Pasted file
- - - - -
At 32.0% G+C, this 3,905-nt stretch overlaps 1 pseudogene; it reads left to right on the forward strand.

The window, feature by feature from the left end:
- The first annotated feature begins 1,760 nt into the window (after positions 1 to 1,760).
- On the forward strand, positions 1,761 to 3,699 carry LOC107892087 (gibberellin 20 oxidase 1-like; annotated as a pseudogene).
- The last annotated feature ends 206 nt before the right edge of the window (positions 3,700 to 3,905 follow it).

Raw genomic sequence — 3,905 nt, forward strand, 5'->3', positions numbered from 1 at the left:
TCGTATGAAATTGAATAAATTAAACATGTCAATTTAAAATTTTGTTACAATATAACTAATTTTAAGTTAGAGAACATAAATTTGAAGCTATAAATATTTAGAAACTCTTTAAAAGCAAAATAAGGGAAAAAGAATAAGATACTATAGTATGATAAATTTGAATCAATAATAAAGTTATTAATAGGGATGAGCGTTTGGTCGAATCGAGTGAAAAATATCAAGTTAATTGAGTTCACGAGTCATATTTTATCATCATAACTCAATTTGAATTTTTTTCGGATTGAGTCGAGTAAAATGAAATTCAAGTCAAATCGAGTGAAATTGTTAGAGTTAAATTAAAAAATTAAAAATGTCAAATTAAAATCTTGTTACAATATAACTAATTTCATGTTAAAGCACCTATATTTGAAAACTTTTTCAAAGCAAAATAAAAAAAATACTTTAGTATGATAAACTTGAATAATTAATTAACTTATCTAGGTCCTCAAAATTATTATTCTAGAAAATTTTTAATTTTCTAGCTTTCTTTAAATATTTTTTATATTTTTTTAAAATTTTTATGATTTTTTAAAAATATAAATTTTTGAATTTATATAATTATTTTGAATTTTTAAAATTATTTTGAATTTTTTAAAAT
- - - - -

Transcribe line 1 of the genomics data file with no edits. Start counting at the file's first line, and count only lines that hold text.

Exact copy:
At 32.0% G+C, this 3,905-nt stretch overlaps 1 pseudogene; it reads left to right on the forward strand.